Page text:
At Your Service: June 2, 2010

When you think it through (and most of us don’t take the time) it is very hard work to sustain a retail business in a small rural community. The odds are stacked against you from the start. You must know your customer base and provide the goods and services that will keep them coming back time and again. Your profit margin is slimmer as you struggle to compete with those distant stores that have more buying power because of the volume of their sales.
In order to be successful, you must provide customers with a compelling reason to shop with you. One of the easiest ways to do that is to be open when they go looking for what they need. That means being open at least six days a week and maintaining consistent hours. A good percentage of our businesses are owned and operated by the same person or family and there are only so many hours that any one person can work. It is quite a challenge to work the long hours a store requires and maintain the life the business is meant to support.
In order to do it, most owners make the leap to hire at least part-time staff. These jobs represent a significant portion of those available locally; they make the difference for many a family. While their full-time jobs keep a roof over their heads, the part-time jobs put food on the table. They are positions critical to the local economy.
With summer now in full swing, many a business, retail and others, are poised to make the money that will sustain them through the slower off-seasons. They need our support.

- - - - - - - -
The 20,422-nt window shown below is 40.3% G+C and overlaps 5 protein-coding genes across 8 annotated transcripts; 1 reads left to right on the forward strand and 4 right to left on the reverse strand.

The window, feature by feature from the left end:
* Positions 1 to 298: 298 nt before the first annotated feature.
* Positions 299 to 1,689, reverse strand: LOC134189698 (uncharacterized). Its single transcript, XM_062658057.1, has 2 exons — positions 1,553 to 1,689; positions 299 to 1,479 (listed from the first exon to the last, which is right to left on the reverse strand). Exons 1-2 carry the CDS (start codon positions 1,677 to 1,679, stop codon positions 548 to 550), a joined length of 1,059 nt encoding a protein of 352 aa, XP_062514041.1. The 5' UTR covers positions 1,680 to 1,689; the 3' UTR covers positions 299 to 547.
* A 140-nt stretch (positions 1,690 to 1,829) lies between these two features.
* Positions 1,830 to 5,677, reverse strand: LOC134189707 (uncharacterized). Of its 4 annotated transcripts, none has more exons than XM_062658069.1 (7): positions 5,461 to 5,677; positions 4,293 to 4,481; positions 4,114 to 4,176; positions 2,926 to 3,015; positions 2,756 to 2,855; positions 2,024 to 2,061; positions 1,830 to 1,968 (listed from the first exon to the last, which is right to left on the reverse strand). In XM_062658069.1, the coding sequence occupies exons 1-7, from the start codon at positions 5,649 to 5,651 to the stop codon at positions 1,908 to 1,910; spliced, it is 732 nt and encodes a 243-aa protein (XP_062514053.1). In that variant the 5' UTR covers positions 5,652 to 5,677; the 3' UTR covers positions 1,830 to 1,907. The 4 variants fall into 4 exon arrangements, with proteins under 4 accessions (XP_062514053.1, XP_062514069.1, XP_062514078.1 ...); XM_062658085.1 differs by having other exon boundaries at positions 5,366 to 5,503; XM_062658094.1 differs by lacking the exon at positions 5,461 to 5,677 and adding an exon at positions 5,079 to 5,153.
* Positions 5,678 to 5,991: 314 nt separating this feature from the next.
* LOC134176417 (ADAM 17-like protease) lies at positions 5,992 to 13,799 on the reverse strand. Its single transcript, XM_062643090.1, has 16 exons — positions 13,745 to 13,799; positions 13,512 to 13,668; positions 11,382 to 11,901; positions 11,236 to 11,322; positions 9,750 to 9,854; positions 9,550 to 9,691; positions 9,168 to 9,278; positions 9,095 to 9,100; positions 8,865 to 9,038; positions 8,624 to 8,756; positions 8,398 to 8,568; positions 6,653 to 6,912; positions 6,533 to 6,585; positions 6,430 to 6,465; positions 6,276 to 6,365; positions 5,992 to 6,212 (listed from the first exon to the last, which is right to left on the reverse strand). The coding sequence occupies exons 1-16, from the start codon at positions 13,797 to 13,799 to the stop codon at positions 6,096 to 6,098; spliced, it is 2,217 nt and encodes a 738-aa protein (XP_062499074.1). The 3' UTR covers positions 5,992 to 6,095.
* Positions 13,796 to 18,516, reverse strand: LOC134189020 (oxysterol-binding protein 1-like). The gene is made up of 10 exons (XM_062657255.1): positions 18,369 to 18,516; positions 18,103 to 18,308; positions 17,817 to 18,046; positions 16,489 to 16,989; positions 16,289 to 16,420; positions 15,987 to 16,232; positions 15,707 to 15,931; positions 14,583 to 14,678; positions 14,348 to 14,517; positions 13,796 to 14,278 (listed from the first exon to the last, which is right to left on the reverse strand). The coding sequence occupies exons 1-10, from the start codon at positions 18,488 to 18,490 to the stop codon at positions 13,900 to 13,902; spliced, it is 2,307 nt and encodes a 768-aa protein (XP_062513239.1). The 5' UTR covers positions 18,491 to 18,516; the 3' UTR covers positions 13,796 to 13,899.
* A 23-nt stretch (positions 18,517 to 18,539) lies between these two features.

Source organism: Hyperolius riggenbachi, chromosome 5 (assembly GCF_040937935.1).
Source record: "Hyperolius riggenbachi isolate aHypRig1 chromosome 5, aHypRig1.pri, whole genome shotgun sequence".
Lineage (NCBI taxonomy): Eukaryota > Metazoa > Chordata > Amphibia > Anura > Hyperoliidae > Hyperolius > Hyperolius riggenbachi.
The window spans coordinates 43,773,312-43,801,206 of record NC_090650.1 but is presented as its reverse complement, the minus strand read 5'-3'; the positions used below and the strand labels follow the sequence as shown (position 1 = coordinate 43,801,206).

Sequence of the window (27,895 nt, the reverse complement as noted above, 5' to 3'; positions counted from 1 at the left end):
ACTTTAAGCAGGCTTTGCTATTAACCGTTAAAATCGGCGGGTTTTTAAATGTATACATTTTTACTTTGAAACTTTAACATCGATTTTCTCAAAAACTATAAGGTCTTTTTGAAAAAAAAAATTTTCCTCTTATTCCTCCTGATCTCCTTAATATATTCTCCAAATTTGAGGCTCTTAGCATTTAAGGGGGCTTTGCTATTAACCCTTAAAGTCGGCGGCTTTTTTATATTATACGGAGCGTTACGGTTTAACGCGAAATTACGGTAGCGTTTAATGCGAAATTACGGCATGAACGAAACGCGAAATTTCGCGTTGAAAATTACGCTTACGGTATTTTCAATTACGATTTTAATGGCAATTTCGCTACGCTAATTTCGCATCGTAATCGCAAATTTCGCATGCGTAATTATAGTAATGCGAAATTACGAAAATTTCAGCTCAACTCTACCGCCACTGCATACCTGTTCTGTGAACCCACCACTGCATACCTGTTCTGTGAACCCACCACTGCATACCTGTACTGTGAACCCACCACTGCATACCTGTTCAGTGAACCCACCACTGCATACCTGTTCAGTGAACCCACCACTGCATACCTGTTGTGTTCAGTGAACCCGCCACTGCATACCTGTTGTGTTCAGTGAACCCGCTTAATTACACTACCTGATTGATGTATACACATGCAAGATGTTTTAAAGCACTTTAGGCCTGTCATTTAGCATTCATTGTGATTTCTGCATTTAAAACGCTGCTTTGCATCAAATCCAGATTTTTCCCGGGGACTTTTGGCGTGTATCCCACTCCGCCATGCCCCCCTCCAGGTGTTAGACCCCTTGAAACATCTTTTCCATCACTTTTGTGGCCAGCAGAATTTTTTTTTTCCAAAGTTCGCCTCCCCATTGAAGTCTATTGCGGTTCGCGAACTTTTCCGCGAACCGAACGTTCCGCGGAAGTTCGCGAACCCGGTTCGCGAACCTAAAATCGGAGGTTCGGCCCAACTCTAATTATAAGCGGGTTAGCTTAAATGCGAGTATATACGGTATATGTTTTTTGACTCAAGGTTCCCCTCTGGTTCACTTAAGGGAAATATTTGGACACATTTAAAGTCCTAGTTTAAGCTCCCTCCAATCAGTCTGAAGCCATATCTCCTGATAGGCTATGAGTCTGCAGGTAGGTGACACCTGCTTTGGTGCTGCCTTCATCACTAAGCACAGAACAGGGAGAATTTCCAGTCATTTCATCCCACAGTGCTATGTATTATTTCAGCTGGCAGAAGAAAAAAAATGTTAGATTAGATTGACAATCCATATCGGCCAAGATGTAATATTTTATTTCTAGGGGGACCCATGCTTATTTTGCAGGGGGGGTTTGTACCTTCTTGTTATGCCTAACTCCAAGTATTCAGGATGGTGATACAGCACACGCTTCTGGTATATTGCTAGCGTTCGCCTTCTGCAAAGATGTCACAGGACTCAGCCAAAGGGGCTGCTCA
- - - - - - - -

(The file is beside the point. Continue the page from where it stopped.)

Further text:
I had a recent conversation with a woman who buys the plants for her garden at Home Depot. She feels that the higher costs charged by local stores are “too expensive.” She is sure that flowers bought locally average 50 cents more per plant. When challenged, she admitted that she had not figured her gasoline costs into the equation.
What she had figured in was the assumption that most of the perennials she purchased would fail to survive the winter season and they are easier to return to Home Depot. Those grown locally are more likely to be hardened to these Catskill winters and don’t have to be returned every spring. Instead, they grow where they are planted and thrive.
The plants are not unlike the rest of us living here. We have become a little tougher in order to get through the winter and work harder the rest of the year to take advantage of the opportunities afforded by the more lucrative summer season. Working harder is good; working smarter is better.
Local business owners are definitely challenged by the advantages higher volume gives to the ‘big stores.” When hidden costs are figured into the mix, however, local prices are at least equivalent and sometimes even less. Even more importantly, local businesses provide local jobs. As we move through this summer season, let’s keep in mind the advantages of supporting local businesses. They work hard to stay in business in order to meet our needs. It is easy to simply shop close to home.